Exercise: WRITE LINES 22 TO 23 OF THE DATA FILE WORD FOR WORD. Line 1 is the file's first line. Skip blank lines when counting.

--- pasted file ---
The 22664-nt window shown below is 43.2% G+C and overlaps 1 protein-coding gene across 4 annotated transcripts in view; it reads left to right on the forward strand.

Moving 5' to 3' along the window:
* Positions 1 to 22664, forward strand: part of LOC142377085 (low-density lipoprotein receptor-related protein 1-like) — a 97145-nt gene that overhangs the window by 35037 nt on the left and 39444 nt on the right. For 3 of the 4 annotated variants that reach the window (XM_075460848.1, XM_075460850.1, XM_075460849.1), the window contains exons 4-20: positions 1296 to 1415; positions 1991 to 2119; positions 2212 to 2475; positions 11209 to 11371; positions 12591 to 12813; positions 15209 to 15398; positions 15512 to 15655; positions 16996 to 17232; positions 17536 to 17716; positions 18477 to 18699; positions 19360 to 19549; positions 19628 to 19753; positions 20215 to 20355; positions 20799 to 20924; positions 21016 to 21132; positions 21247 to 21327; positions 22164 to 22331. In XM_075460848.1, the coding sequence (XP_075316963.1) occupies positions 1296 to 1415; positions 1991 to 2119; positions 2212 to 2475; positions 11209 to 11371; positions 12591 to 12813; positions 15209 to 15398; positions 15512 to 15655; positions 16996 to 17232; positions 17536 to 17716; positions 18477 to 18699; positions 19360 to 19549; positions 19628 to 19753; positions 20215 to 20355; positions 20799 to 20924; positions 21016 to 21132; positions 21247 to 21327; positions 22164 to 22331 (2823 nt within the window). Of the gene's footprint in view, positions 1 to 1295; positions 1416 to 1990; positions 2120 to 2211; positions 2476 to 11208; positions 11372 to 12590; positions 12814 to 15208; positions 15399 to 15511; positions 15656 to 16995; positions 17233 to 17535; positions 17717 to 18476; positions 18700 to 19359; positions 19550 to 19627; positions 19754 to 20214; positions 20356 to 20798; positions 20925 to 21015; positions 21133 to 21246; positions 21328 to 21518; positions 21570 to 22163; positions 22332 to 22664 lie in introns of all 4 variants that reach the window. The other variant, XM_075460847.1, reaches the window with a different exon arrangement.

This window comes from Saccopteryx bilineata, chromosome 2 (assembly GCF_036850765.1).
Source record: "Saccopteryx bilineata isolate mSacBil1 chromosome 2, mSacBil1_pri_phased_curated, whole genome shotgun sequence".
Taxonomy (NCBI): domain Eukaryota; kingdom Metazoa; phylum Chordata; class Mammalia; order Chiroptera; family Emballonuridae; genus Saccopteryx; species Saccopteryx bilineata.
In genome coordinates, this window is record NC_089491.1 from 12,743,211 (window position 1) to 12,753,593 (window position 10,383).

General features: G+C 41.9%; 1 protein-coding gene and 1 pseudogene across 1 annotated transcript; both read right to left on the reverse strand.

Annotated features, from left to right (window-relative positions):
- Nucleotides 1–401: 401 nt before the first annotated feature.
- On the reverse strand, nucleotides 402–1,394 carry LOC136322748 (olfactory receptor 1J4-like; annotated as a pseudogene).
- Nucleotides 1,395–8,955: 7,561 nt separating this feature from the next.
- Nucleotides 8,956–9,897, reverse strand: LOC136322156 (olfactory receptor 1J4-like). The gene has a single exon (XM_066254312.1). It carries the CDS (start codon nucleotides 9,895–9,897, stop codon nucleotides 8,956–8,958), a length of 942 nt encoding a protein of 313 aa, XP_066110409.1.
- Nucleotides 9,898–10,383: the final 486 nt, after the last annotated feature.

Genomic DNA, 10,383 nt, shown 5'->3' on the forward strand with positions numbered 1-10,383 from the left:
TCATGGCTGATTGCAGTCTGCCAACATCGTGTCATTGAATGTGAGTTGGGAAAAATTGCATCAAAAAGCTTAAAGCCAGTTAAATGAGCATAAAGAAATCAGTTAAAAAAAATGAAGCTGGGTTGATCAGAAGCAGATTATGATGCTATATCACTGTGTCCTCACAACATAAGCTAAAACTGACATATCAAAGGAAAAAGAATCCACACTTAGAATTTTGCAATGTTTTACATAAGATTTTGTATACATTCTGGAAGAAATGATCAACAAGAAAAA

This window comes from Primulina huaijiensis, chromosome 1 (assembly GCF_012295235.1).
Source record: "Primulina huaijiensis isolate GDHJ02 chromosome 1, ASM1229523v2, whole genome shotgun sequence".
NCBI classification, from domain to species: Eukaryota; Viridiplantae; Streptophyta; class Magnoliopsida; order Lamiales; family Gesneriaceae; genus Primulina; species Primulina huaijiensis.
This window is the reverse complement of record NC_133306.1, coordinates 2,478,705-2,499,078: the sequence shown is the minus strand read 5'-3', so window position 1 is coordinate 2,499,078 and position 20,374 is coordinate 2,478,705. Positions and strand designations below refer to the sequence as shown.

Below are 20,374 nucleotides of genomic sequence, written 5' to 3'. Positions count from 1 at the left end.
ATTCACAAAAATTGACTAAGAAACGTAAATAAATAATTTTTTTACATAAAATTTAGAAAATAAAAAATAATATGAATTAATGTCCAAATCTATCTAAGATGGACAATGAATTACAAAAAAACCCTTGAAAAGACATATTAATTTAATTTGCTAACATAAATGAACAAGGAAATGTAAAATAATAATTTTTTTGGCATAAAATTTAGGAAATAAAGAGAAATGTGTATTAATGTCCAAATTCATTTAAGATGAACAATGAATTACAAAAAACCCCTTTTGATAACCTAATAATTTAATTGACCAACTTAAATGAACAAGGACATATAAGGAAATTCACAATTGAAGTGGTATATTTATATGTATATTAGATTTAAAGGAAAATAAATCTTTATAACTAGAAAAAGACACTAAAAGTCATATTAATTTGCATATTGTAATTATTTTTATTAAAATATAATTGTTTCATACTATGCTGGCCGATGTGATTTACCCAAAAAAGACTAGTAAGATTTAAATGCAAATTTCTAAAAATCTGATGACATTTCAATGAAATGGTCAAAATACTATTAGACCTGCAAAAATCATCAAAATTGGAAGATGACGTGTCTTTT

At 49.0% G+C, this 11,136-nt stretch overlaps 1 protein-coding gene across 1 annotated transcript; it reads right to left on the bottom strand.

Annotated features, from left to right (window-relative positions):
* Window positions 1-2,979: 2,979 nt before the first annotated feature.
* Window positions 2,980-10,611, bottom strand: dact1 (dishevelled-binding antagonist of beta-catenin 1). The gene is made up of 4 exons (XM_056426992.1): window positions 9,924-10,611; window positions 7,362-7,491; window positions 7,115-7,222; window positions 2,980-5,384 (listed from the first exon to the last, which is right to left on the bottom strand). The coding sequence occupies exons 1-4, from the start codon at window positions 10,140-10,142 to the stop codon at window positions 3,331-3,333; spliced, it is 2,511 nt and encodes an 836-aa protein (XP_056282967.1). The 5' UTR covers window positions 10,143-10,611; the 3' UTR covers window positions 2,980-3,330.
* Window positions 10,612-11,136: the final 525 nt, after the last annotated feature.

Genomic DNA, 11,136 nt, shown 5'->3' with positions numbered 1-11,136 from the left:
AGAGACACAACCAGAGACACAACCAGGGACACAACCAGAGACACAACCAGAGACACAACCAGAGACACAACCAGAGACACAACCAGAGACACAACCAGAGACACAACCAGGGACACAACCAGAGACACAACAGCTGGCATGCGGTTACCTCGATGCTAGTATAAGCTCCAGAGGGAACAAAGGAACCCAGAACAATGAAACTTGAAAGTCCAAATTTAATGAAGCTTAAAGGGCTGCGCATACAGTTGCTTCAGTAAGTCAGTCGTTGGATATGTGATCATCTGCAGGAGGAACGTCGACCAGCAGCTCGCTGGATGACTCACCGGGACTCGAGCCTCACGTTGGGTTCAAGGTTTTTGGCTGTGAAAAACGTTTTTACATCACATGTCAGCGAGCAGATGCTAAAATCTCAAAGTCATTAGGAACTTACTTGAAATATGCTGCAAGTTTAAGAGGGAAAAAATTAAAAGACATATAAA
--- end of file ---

ATTCACAAAAATTGACTAAGAAACGTAAATAAATAATTTTTTTACATAAAATTTAGAAAATAAAAAATAATATGAATTAATGTCCAAATCTATCTAAGATGGACAATGAATTACAAAAAAACCCTTGAAAAGACATATTAATTTAATTTGCTAACATAAATGAACAAGGAAATGTAAAATAATAATTTTTTTGGCATAAAATTTAGGAAATAAAGAGAAATGTGTATTAATGTCCAAATTCATTTAAGATGAACAATGAATTACAAAAAACCCCTTTTGATAACCTAATAATTTAATTGACCAACTTAAATGAACAAGGACATATAAGGAAATTCACAATTGAAGTGGTATATTTATATGTATATTAGATTTAAAGGAAAATAAATCTTTATAACTAGAAAAAGACACTAAAAGTCATATTAATTTGCATATTGTAATTATTTTTATTAAAATATAATTGTTTCATACTATGCTGGCCGATGTGATTTACCCAAAAAAGACTAGTAAGATTTAAATGCAAATTTCTAAAAATCTGATGACATTTCAATGAAATGGTCAAAATACTATTAGACCTGCAAAAATCATCAAAATTGGAAGATGACGTGTCTTTT

At 49.0% G+C, this 11,136-nt stretch overlaps 1 protein-coding gene across 1 annotated transcript; it reads right to left on the bottom strand.